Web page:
Rwanda Scorecard: What B+ With “Positive Outlook” Means

WE have all seen emerging African Sovereigns ratings after ratings. We have witnessed African nations’ financing credibility being downgraded—note the most recent South African Issuer Default Rating (IDR) slide, a notch away toward junk status.

On Friday, the UK-based Fitch ratings—one of the most respected rating agencies in the world, after Standard&Poors and Moody’s—published a new scorecard for Rwanda. And this is another upgrade to B+ with “Positive Outlook”. This rating is based on the recent consistent economic gains, leadership stability and the expected future positive momentum.

So what does Rwanda’s B+ with “positive outlook” means?

Speaking for myself, a typical average Rwandan who has seen this same scorecard being upgraded back to back, I have a great confidence in the future of this nation. And it seems like I share the same guidance with Fitch.

Not long ago, Rwanda’s IDR was rated at B-, which is one of the lowest levels amongst the non-investment grade ratings. This means, at B-, lenders believed that there is a much higher chance that this nation could default on loans payment in the future. Therefore, they were not only very reluctant to put faith in Rwanda, but even those who did would charge a very high interest as a way to hedge against credit risk.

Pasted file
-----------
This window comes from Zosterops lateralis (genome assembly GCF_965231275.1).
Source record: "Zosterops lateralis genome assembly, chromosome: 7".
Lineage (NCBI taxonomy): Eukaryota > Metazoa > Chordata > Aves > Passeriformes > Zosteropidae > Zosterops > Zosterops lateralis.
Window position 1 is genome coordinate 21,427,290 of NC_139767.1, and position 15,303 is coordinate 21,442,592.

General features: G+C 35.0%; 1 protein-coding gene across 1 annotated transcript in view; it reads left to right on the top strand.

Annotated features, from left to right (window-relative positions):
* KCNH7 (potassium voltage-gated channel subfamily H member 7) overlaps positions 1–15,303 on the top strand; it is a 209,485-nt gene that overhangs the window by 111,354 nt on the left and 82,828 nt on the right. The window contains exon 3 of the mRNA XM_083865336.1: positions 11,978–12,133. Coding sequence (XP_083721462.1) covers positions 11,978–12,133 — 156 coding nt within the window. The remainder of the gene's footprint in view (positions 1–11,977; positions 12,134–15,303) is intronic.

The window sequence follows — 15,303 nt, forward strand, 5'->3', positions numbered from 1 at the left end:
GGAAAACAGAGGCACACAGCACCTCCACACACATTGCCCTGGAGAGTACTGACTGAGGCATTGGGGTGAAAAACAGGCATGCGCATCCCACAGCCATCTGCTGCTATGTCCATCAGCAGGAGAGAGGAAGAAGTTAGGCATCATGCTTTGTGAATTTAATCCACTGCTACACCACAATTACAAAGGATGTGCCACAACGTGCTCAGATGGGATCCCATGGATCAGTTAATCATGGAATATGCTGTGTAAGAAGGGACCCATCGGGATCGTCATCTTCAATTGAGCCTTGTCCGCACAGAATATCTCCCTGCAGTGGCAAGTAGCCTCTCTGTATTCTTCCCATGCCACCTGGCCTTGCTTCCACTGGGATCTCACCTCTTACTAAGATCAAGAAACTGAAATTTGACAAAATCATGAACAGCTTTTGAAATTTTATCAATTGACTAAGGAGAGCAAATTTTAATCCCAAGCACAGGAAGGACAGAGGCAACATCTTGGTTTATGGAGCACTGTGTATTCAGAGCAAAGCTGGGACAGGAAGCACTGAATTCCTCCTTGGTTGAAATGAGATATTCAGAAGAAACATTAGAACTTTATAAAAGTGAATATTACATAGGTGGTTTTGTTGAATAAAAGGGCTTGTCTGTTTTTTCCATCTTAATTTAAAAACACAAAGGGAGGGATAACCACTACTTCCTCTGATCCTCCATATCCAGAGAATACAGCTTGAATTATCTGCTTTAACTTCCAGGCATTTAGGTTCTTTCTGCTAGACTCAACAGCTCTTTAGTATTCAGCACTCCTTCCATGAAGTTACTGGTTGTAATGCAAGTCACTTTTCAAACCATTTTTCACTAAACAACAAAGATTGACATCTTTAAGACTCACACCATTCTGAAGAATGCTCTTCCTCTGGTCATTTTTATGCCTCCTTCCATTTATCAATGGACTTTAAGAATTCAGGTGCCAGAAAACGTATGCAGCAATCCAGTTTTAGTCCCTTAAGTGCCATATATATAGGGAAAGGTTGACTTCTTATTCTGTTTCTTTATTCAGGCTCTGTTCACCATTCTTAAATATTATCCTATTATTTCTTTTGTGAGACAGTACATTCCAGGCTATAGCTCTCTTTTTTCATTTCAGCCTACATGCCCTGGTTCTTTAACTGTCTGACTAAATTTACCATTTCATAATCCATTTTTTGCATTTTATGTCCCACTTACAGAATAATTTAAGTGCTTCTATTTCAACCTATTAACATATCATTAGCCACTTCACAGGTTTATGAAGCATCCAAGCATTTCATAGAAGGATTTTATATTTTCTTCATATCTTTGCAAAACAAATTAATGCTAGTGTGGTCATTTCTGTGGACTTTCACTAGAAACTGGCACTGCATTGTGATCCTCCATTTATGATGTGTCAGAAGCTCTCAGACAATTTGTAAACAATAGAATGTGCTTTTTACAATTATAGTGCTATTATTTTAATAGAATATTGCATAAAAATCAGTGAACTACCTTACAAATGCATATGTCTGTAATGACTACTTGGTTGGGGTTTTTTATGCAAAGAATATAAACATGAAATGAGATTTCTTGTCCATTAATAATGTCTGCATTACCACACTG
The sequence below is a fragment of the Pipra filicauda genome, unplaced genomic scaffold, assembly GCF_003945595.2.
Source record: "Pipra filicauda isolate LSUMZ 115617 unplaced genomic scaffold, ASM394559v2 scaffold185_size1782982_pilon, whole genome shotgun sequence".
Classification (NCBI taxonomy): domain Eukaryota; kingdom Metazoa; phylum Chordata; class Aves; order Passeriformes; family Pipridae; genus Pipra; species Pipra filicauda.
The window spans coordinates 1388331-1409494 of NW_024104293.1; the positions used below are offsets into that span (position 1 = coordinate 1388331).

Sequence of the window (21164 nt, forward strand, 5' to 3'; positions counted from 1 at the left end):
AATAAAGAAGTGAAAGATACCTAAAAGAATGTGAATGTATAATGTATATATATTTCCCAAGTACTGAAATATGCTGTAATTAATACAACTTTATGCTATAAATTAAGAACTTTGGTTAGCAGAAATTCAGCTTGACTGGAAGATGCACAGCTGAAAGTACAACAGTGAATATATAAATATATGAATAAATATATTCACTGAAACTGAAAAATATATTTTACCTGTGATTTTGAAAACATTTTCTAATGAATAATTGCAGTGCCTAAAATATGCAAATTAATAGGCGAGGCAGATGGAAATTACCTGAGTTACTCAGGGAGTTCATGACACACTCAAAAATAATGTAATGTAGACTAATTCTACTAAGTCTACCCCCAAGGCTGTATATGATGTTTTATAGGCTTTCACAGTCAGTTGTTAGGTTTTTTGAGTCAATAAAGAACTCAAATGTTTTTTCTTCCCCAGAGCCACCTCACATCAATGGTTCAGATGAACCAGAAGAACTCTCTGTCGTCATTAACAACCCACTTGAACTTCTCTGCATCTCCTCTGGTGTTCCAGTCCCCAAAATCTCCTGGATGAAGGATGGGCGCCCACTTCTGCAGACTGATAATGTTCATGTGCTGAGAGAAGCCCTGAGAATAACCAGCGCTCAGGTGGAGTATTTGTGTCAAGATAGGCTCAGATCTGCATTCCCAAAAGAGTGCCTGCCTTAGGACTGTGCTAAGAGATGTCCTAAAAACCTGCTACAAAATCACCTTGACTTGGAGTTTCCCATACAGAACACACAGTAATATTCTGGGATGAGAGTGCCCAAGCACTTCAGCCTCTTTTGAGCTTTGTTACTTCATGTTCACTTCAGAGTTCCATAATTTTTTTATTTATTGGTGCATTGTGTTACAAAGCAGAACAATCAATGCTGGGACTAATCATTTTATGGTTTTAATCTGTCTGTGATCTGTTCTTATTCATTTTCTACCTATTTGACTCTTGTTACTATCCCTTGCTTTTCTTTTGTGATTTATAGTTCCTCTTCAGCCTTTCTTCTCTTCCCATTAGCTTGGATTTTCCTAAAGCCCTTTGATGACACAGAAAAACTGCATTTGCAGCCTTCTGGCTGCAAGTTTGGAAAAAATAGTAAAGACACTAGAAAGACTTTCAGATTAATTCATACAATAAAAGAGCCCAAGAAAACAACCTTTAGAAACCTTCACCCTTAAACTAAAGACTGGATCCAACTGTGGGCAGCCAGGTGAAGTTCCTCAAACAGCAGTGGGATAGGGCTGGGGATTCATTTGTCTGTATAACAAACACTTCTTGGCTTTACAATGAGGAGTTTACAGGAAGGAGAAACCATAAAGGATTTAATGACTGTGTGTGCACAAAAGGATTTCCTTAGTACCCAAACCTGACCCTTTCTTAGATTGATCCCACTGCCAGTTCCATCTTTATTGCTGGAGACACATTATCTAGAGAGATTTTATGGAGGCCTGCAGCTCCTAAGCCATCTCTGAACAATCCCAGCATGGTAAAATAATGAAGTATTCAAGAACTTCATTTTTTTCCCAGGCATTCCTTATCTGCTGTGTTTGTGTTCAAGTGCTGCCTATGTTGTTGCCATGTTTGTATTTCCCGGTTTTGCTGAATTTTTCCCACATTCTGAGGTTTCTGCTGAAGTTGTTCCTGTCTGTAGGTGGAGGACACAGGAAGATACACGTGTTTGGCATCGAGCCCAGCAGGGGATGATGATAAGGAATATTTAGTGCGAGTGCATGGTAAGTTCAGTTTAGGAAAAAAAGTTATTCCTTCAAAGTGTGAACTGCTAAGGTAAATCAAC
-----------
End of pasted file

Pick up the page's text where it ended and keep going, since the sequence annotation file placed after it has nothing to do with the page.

Today, we have proven to be a safer and safer haven for long-term debt lenders. They have more confidence in Rwanda than ever before. They are comfortably investing in our future through long-term financing or venture capital for local businesses.

The key word here is “Positive Outlook” which means today’s Fitch’s forecast shows great signs of more economic strength as well as stronger debt payment credibility. The next stop is BB-, and so on and so forth. As we know it, the better the rating, the easier the financing process and of course the cheaper it gets since interest rates go lower and lower as nations’ credibility increases.

This kind of rating does not just serve for the nation’s borrowing ability alone. This is a leading indicator for what is yet to come. This rating gives foreign long-term investors an insight of what to expect as they plan; they anticipate capital allocation in our private sectors. That is what we, as Rwandans, are looking for. Not necessarily a highly leveraged nation, but a private-investment-led economy.

And Rwanda is the one to entrust for this.

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